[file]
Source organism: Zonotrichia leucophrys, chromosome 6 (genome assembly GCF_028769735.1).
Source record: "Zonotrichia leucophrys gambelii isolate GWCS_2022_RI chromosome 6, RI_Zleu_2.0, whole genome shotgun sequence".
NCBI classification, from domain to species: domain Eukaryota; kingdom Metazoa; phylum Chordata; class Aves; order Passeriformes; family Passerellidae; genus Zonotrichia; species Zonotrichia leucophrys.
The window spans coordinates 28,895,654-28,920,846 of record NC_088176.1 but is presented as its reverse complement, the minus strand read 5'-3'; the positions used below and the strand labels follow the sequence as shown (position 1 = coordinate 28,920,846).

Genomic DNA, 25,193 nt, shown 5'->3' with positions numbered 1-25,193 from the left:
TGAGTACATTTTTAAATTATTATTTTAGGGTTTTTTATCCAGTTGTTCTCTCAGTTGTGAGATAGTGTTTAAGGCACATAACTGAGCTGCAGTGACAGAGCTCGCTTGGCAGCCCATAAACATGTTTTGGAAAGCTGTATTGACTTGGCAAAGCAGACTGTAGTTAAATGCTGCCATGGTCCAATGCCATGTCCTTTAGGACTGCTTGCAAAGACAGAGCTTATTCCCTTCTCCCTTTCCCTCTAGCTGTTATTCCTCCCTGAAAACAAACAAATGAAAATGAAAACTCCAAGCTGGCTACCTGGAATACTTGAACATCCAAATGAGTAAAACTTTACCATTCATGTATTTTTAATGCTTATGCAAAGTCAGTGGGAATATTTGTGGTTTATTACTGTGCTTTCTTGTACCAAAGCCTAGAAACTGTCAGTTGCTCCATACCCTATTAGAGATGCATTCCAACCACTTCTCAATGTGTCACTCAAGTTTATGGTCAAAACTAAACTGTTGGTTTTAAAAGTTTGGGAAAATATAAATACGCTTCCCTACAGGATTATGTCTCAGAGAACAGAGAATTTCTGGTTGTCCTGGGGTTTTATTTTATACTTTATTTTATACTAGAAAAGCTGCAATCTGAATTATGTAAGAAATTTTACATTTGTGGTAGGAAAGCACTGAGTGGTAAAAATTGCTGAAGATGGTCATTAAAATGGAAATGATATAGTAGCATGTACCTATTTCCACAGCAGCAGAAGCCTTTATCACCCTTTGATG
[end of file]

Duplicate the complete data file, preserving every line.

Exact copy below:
Source organism: Zonotrichia leucophrys, chromosome 6 (genome assembly GCF_028769735.1).
Source record: "Zonotrichia leucophrys gambelii isolate GWCS_2022_RI chromosome 6, RI_Zleu_2.0, whole genome shotgun sequence".
NCBI classification, from domain to species: domain Eukaryota; kingdom Metazoa; phylum Chordata; class Aves; order Passeriformes; family Passerellidae; genus Zonotrichia; species Zonotrichia leucophrys.
The window spans coordinates 28,895,654-28,920,846 of record NC_088176.1 but is presented as its reverse complement, the minus strand read 5'-3'; the positions used below and the strand labels follow the sequence as shown (position 1 = coordinate 28,920,846).

Genomic DNA, 25,193 nt, shown 5'->3' with positions numbered 1-25,193 from the left:
TGAGTACATTTTTAAATTATTATTTTAGGGTTTTTTATCCAGTTGTTCTCTCAGTTGTGAGATAGTGTTTAAGGCACATAACTGAGCTGCAGTGACAGAGCTCGCTTGGCAGCCCATAAACATGTTTTGGAAAGCTGTATTGACTTGGCAAAGCAGACTGTAGTTAAATGCTGCCATGGTCCAATGCCATGTCCTTTAGGACTGCTTGCAAAGACAGAGCTTATTCCCTTCTCCCTTTCCCTCTAGCTGTTATTCCTCCCTGAAAACAAACAAATGAAAATGAAAACTCCAAGCTGGCTACCTGGAATACTTGAACATCCAAATGAGTAAAACTTTACCATTCATGTATTTTTAATGCTTATGCAAAGTCAGTGGGAATATTTGTGGTTTATTACTGTGCTTTCTTGTACCAAAGCCTAGAAACTGTCAGTTGCTCCATACCCTATTAGAGATGCATTCCAACCACTTCTCAATGTGTCACTCAAGTTTATGGTCAAAACTAAACTGTTGGTTTTAAAAGTTTGGGAAAATATAAATACGCTTCCCTACAGGATTATGTCTCAGAGAACAGAGAATTTCTGGTTGTCCTGGGGTTTTATTTTATACTTTATTTTATACTAGAAAAGCTGCAATCTGAATTATGTAAGAAATTTTACATTTGTGGTAGGAAAGCACTGAGTGGTAAAAATTGCTGAAGATGGTCATTAAAATGGAAATGATATAGTAGCATGTACCTATTTCCACAGCAGCAGAAGCCTTTATCACCCTTTGATG